Sure, we had TV…Hell, once the 80’s hit we had cable and VCR’s. But as a child, I listened to a lot of records.

I don’t know if they have any modern variations, but in the 70’s and 80’s, every cartoon special, be it Easter, Christmas or Ground Hog Day, was turned into an audio record.

Usually, that meant they simply took the audio track of the cartoon and pressed it on vinyl.

Back before cable and VCR’s we had one very small window to see our favorite specials—they weren’t played constantly, day in and day out. Charlie Brown was on once and if you missed it, well, tough shit. Listen to the record.

Now, I never missed a Christmas special growing up. I had a rainman-like memory when it came to the TV schedule that time of year. I couldn’t read a TV Guide, but I knew when Rudolph would be on…

…But I still listened to the records. It was like listening to a radio show, the television of the 40’s.

I drew the cartoon in my head as I listened to the record.

Perhaps that’s why I have such an (over)active imagination.

One of my favorite records/Christmas specials was Santa and the Three Bears. Every holiday season, my sister and I would nestle onto the couch next to the tree and listen intently as two bear cubs learned about the wonders and spirit of Christmas.

I heard the record years before I ever saw the actual cartoon.

Santa and the Three Bears was a cartoon released in 1970, written by Tony Benedict, famous for penning episodes for cartoons like the Flintstones, Huckleberry Hound, Yogi Bear and the Pink Panther, among others.

It featured the Voice talents of  Hal Smith as the (only) Ranger in Yellowstone Park, and Jean Vander Pyl as Nana, the mother bear.

Jean Vander Pyl is best known as the voice of Wilma Flintstone on the Flintstones and Rosie the Robot on the Jetsons.

The plot centers around two bear cubs that aren’t ready to hibernate, and happen upon Ranger Smith chopping down a Christmas tree from the National Park, which I’m fairly certain is illegal.

The cubs, Nikomi and Chinook, ask the Ranger what he’s doing, and he tells them all about Christmas—and the fat man in red.

As any kid should be, bear or human, the cubs were excited and wanted a Christmas of their own, complete with a visit from Jolly Old St. Nick.

From there a series of hijinks and comical interludes, mixed in with a little bit of drama and a lot of really bad songs ensue as the cubs try to stay awake for a visit from Santa.

I would always pretend my sister and I were the bear cubs—every year we fell head first into the story, becoming a living part of it.

Now, my sister wasn’t always the kindest, most gentle variety of sibling. She was fairly cunning all her life. She once traded me a rock for all my toys, and she did it so well, I walked away from the deal thinking I made out like a bandit.

Don’t get me started about the Clown Make-Up Business she tried to start when I was eight. That one left some (mental) scars.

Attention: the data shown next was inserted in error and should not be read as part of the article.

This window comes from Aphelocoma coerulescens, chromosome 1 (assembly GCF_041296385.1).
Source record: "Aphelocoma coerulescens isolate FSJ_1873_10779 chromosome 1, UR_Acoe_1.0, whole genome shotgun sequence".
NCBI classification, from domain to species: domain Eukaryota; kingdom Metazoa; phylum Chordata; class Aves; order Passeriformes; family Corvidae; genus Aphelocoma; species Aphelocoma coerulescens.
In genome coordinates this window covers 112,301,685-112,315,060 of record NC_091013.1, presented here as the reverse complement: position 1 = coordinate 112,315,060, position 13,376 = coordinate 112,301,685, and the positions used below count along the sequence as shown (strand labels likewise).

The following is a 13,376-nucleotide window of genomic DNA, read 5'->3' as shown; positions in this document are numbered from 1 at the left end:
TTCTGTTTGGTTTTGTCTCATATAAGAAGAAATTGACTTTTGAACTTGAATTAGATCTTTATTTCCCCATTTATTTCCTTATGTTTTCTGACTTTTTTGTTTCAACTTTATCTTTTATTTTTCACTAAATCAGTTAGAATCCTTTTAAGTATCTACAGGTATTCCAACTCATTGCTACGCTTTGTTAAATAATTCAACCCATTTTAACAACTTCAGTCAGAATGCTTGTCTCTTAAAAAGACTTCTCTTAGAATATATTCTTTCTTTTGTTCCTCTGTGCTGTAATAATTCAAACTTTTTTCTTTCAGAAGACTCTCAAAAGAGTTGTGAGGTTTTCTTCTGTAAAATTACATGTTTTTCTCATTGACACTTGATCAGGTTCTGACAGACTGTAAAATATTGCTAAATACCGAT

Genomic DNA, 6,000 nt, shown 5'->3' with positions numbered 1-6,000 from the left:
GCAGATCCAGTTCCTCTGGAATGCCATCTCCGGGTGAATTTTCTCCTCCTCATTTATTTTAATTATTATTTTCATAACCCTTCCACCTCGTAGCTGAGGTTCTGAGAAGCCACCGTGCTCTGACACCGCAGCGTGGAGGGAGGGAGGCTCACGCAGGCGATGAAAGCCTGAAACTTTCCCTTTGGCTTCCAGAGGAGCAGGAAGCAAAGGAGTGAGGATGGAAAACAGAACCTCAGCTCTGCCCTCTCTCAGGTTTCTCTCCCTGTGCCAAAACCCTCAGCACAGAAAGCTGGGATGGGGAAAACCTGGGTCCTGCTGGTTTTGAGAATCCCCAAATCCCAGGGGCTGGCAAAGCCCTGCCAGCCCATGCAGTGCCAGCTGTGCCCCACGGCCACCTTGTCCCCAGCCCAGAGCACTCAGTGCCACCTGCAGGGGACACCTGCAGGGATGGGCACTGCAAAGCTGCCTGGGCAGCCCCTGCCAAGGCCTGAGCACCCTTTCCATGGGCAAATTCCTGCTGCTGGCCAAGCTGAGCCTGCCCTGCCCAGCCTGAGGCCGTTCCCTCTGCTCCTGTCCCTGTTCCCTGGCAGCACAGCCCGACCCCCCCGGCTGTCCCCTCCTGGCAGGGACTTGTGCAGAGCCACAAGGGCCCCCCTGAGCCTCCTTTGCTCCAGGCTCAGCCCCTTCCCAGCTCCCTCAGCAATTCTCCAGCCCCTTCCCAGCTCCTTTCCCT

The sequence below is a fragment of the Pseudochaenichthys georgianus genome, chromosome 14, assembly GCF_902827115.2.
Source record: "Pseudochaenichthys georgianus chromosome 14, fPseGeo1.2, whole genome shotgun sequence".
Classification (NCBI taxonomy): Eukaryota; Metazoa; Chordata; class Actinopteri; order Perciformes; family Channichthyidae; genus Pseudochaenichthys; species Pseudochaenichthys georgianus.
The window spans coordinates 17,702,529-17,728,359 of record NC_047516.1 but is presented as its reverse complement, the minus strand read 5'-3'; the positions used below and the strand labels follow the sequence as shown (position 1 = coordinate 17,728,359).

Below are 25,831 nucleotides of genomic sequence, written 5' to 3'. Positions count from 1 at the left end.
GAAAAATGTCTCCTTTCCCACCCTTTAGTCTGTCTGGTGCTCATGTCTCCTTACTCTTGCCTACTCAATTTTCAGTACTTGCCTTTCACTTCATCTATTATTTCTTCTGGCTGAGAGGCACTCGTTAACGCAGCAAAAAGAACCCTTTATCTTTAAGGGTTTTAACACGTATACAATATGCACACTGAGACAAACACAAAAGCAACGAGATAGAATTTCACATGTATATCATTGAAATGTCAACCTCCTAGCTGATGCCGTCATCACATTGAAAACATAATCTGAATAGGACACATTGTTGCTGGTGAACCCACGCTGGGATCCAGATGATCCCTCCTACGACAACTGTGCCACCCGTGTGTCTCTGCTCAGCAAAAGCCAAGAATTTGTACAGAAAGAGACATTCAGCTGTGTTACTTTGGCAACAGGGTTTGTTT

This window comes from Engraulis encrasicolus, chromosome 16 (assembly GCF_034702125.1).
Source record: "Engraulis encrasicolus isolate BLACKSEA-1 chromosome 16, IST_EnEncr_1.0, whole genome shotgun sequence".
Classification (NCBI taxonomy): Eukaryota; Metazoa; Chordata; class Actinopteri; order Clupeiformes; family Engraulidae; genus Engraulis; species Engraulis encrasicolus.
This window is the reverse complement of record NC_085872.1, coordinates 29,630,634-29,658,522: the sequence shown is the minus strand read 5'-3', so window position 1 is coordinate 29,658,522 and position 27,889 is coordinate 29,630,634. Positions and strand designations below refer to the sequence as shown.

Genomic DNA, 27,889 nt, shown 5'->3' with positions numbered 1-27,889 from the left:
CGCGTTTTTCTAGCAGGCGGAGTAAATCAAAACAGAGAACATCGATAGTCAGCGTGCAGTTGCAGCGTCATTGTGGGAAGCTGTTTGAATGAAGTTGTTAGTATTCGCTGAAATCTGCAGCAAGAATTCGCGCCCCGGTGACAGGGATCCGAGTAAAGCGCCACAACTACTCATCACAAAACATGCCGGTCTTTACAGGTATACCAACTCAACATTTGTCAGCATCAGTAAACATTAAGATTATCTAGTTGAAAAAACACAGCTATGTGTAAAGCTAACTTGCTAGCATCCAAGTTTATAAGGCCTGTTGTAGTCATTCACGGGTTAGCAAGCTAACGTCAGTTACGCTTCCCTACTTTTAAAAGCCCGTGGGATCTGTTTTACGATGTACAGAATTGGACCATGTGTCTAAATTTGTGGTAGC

In a nutshell, mine was your average older sister, capable of the most devious of plots at any given moment in time.

Except when we listened to Santa and the Three Bears.

For that brief 45 minutes, she was Nikomi and I was Chinook. It was a strange bond that always formed at Christmas, not unlike when the Brits and Germans took a break from World War I to play soccer (football) one cold Christmas morn.

For that brief moment in time, I could let my guard down, put my head on her shoulder and enjoy being her brother.

The torment my sister unleashed as a child was nothing severe or out of the norm for an older sister. In almost every case, these moments have become some of my fondest childhood memories.

We’re both old now—she has kids of her own, already past the age of Christmas Specials and Santa Claus. Our relationship matured over the years, and she became that sister who gave me dating advice, tried to teach me how to dance and always seemed to have my back when it mattered most.

I’m no longer the innocent victim of an evil mastermind, but sometimes I still like to put on Santa and the Three Bears, close my eyes, and just listen—pretending my sister and I are two innocent bear cubs discovering Christmas for the first time.

I think about the rock that cost me my toys, the clown make-up fiasco which will require some therapy down the road and most fondly, those Christmases of my youth sitting on the couch, snuggling with my big sister listening to that record.



Tags: , , , , , , , , , , , , , , , ,

3 Responses to “Alright Christmas: SPECIAL PRESENTATION”

  1. Dre Says:

    In the 70s, I had a phonograph that played the record & spun microfiche inside of it, projecting the film onto the ceiling, showing everything from Xmas stories to learning your ABCs. It was cool, well..until I broke it, as well as most of my toys!

  2. Alright, Christmas: Thanks for the Memories… « Viciousblog's Weblog Says:

    […] Christmas, I watched the specials and sang the songs. I slipped into a warm, bright landscape of nostalgia and sweet, fuzzy memory, […]

  3. John Paul Says:

    Brings back memories. I used to listen to this at night while falling asleep in my room on my record player. The one thing I miss even while listening to it know is that scratch noise the record players made.

Leave a Reply

Fill in your details below or click an icon to log in: Logo

You are commenting using your account. Log Out /  Change )

Google+ photo

You are commenting using your Google+ account. Log Out /  Change )

Twitter picture

You are commenting using your Twitter account. Log Out /  Change )

Facebook photo

You are commenting using your Facebook account. Log Out /  Change )


Connecting to %s

%d bloggers like this: